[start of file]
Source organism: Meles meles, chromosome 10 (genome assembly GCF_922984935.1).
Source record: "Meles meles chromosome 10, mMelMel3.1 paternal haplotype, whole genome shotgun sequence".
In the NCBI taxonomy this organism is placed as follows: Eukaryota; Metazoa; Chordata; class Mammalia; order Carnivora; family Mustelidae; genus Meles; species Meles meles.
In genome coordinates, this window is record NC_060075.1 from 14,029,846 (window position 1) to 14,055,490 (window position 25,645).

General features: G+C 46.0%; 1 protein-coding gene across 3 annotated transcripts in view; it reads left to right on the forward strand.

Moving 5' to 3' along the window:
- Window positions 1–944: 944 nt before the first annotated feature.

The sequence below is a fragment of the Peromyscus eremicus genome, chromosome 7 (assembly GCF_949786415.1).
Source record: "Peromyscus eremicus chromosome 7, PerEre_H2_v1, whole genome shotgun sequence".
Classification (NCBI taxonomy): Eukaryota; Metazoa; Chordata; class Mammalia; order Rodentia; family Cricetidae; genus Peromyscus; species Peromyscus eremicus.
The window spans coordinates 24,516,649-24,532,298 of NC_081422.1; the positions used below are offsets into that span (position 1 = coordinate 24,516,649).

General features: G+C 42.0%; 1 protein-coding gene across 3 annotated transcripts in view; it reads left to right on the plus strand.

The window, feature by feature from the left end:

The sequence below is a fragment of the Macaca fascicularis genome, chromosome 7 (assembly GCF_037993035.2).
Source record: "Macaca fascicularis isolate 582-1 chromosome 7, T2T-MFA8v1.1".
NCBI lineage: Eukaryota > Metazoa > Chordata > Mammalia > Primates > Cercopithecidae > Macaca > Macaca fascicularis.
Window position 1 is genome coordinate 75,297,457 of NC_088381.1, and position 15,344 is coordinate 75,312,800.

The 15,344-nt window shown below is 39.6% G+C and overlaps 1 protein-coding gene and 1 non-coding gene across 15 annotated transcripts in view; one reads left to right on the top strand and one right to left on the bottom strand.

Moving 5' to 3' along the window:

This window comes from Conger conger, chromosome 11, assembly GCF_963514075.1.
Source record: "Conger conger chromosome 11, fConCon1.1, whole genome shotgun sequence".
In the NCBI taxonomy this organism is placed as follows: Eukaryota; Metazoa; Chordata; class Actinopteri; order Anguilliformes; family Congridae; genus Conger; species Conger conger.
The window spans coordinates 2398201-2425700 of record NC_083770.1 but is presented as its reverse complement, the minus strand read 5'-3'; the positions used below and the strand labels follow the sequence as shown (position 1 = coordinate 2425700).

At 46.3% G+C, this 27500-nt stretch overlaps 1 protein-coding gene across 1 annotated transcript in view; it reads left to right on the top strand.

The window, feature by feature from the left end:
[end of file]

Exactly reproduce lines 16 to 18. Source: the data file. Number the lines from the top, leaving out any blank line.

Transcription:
NCBI lineage: Eukaryota > Metazoa > Chordata > Mammalia > Primates > Cercopithecidae > Macaca > Macaca fascicularis.
Window position 1 is genome coordinate 75,297,457 of NC_088381.1, and position 15,344 is coordinate 75,312,800.

The 15,344-nt window shown below is 39.6% G+C and overlaps 1 protein-coding gene and 1 non-coding gene across 15 annotated transcripts in view; one reads left to right on the top strand and one right to left on the bottom strand.